Chinese dignitaries and University leaders came together at the University of Michigan Museum of Art yesterday to hear and see ethnic Chinese music and performances to commemorate the official opening of the University’s Confucius Institute.
The opening of the institute comes during a recent push by University officials to strengthen the University’s relationship with China. University President Mary Sue Coleman traveled to the country in 2005 as part of the effort, and the College of Literature, Science, and the Arts picked China as the semester theme for the 2008-2009 school year.
The institute, one of more than 60 in the United States, aims to develop educational cooperation between the two countries and increase Chinese language education. The University’s institute will serve as the national leader of institutes across the country.
In addition, the opening culminates two years of efforts by a Confucius Institute planning committee. The institute began as an effort to pursue Coleman’s Task Force on China, which she began in 2005 to help increase ties between China and the University.
“We will showcase Chinese art and culture,” Coleman said at the event. “We will collaborate with organizations throughout southeast Michigan. We are going to share the depths of China’s rich culture.”
The all- day event began yesterday morning with a lion dance performed by students from the Chinese Ensemble of Renmin University of China. It was followed by speeches by both members of the Confucius Institute committee from the University and directors and consuls from China.
While there are more than 300 Confucius Institutes worldwide, the University’s is unique in that it draws specifically upon the musical and arts culture in China rather than just the language and culture resources that characterize many of the other institutes.
Ken Fischer, president of the University Musical Society, said that the music and arts focus mimics similar efforts on campus.
“One of the really special things about this is that being the only Confucius Institute that focuses on Chinese arts and culture meshes with the interests of organizations like mine all over the United States that are performing arts centers at major universities,” Fischer said. “Now that the University of Michigan has been identified by the Chinese government as the place they’re going to be willing to invest in, it is going to be a real opportunity for the University.”
Though there has been a recent acceleration in the University’s partnership with China, the relationship dates back to the 1880s.
“Our relationship with China goes back so far, to President (James) Angell,” Coleman said. “There’s always been a good relationship but clearly over the last decade many other opportunities have presented themselves.”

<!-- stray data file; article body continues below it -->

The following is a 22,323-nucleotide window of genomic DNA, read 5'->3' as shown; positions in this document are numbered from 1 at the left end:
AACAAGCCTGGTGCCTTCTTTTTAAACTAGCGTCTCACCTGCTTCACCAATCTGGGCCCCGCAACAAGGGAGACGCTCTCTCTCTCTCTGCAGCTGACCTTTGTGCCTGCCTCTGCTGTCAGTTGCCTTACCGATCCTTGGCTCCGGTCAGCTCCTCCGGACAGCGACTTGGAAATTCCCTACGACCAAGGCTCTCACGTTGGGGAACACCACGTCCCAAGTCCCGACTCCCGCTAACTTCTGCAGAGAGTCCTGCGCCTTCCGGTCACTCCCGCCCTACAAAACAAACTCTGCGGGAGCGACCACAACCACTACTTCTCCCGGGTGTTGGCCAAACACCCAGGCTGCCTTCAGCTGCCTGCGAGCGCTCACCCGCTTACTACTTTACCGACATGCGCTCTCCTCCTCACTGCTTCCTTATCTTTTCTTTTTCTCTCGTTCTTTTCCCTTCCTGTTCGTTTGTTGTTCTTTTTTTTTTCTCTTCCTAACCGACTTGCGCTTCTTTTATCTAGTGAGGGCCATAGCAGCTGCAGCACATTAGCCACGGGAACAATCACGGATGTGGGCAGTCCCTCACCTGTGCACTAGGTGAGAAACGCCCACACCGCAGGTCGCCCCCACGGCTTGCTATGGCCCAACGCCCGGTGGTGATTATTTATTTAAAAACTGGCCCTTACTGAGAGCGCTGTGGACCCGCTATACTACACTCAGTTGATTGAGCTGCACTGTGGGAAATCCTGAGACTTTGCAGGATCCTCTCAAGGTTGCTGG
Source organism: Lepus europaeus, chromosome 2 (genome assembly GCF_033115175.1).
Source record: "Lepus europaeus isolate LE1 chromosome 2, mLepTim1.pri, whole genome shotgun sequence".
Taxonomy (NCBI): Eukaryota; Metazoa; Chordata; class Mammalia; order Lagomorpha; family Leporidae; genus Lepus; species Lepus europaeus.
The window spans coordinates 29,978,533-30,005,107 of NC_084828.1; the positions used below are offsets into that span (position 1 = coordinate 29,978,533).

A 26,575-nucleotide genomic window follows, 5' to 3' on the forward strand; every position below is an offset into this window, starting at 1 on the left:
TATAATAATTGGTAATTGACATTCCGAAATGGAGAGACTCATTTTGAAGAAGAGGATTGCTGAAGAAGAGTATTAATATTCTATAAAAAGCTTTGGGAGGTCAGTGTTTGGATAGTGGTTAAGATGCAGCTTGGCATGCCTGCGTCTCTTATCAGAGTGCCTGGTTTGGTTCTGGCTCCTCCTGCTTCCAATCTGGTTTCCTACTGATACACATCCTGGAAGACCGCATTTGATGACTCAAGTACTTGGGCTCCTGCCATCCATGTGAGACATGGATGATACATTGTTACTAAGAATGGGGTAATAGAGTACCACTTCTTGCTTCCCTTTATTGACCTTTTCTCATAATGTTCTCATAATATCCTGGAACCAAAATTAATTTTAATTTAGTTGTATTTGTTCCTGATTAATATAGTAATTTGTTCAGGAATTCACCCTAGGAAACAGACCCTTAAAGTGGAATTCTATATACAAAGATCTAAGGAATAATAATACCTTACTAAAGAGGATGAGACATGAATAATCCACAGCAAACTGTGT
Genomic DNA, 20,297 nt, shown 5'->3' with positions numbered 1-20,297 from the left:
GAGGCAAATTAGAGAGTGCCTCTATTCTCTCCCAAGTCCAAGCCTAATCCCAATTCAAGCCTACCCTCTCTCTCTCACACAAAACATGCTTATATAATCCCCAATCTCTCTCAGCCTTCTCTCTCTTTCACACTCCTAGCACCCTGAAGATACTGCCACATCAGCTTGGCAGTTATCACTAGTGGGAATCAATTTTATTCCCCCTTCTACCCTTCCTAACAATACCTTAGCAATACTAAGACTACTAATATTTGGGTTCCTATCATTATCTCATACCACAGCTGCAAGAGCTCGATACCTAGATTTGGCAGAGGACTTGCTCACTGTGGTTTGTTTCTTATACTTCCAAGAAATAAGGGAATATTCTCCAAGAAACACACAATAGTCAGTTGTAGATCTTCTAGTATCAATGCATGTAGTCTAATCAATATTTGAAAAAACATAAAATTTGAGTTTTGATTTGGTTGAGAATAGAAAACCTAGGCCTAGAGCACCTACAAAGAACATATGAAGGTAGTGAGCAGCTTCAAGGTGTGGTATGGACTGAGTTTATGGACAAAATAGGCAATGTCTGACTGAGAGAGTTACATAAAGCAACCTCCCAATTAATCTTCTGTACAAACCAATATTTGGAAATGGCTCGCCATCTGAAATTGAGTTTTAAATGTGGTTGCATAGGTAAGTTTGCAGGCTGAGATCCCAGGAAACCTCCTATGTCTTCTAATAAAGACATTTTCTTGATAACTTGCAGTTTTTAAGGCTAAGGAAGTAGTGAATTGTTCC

Lester Monts, senior vice provost for academic affairs, said he hopes the Confucius Institute will help with the growth and further traveling opportunities for students and student groups to get more immersed in Chinese music and art culture.
“On the China task force we made a proposal to create a Confucius Institute that would include a humanities, music and arts component,” he said. “We want to start one of these kinds of orchestras here and the best way to do that is to have students from China come here and have some kind of institute where they teach us about their instruments and music”
In addition to music, the institute also worked closely with the University of Michigan Museum of Art to make it a place to showcase Chinese art.
“We are so proud to be hosting the event,” said Interim UMMA Director Kathryn Huss. “(The) Museum of Art has been working the past two years with the Confucius Institute. We have five Asian galleries that are dedicated to Asian art and one for Chinese art. I also know we are going to be looking at other facilities to showcase the art as well.”
Following the speeches and luncheon, Martin Powers, professor of Chinese arts and cultures, spoke about the current relationship between China and the United States. He said the creation of the Confucius Institute, with its emphasis on art, will help to create an appreciation for the differences of the two cultures.
The event was private and the attendees included all members of the China task force, people affiliated with the museum, leaders at Renmin University and major University donors who showed interest in China.
The day’s celebrations concluded with a concert of Chinese music held at Rackham Auditorium last night.